First, the disclaimer: Forecasts can be wrong, as everybody learned from Donald Trump’s startling win in the 2016 president election. No prediction is bulletproof.
Now, the shocker: Democratic presidential contender Joe Biden might not just beat Trump in November, but wallop him. The election model run by forecasting firm Oxford Economics now sees Biden beating Trump by historic margins, due to an economy deeply damaged by the coronavirus recession. Before the recession, the model showed Trump winning in a close race.
Widespread business shutdowns meant to stop the spread of the coronavirus have caused the loss of 37 million jobs since the end of March – the biggest drop in employment since the Great Depression in the 1930s. Some of those layoffs are temporary, but the unemployment rate, now 14.7%, will still probably be around 10% on Election Day. That’s three times higher than it was before the virus, and comparable to the worst period of the last recession, which began in 2007. Simply put, many Americans will be worse off on Election Day than they were a year before, some of them feeling desperate.
The key variable in the Oxford model is a sharp economic contraction in swing states that fuels dissatisfaction with Trump and his fellow Republicans, and bolsters Democratic turnout. In the model, Biden, the former vice president, wins all the usual Democratic states plus seven states Trump won in 2016: Iowa, Michigan, Missouri, North Carolina, Ohio, Pennsylvania and Wisconsin.
The outcome would give Biden 65% of the popular vote, and Trump just 35%. Biden would win the electoral vote 328 – 210, the worst womping of an incumbent president since Jimmy Carter lost to Ronald Reagan in 1980. In 2016, Trump lost the popular vote to Hillary Clinton, 48% to 46%, but swing state victories gave him a 306-232 electoral college win. The Oxford model predicted Hillary Clinton’s popular vote win, but not Trump’s electoral college margin. In 18 presidential elections dating to 1948, the Oxford model got the popular vote winner wrong only twice, in 1968 and 1976.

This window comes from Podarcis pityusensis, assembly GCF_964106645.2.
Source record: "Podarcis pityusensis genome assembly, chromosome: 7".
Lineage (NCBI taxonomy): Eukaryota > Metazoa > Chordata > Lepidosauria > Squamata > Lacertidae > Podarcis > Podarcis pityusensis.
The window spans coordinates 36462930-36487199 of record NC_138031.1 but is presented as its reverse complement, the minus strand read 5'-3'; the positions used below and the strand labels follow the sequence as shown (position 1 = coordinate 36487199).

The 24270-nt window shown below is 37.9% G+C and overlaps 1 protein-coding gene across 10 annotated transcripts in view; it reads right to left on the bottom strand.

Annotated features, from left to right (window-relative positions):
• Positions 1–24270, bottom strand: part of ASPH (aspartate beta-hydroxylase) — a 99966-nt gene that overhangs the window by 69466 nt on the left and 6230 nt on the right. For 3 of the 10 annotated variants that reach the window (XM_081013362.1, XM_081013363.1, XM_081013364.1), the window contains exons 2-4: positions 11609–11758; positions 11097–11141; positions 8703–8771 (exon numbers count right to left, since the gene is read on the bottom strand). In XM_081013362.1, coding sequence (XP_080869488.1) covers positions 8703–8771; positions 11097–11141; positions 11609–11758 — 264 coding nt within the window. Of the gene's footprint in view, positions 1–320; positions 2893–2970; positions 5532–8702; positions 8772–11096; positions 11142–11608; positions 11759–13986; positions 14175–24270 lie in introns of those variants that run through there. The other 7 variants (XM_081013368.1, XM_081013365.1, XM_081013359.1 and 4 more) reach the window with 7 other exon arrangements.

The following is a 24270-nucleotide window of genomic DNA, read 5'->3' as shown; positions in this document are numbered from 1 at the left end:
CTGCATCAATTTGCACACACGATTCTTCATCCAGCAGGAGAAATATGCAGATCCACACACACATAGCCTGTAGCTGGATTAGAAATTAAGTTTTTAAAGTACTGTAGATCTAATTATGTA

Before the virus arrived, Oxford forecast Trump winning reelection with a 55% popular-vote margin. The reeling economy and Trump’s halting response to the crisis have obviously helped Biden. Polls show Biden with a 4 to 5 point lead over Trump nationally. Biden also leads in most of the swing states likely to determine the winner in November. Mark Zandi of Moody’s Analytics recently told Yahoo Finance his firm’s election forecasting tool also switched from Trump to Biden recently, though details aren’t publicly available yet.
Turnout is crucial in elections, and depressed Democrat turnout—because of the coronavirus, lack of enthusiasm for Biden or some other reason—would help Trump. High Democratic turnout, on the other hand, could generate an ever more decisive Biden win. In the Oxford model, if Democrat turnout is as strong as it was in 2008, when voters sent Barack Obama to the White House, Biden would win Florida, Texas and other traditionally red states, for a 434 – 104 electoral college stampede. A decisive Biden win would probably also mean Democrats retake control of the Senate, for complete control of the federal government.
Trump seems to know he’s in trouble, one reason he’s pressing hard for states to reopen quickly, even if it means more coronavirus infections and deaths. But there’s little he can do at this point to prevent the economy on Election Day from being far worse than it was a year before. Trump’s best bet may be convincing voters the virus is an external enemy and he’ll be a better rebuilder than Biden. Yes, yes, yes—it’s possible Trump could pull it off, regardless of what the experts say.
Rick Newman is the author of four books, including “Rebounders: How Winners Pivot from Setback to Success.” Follow him on Twitter: @rickjnewman. Confidential tip line: email@example.com. Encrypted communication available. Click here to get Rick’s stories by email.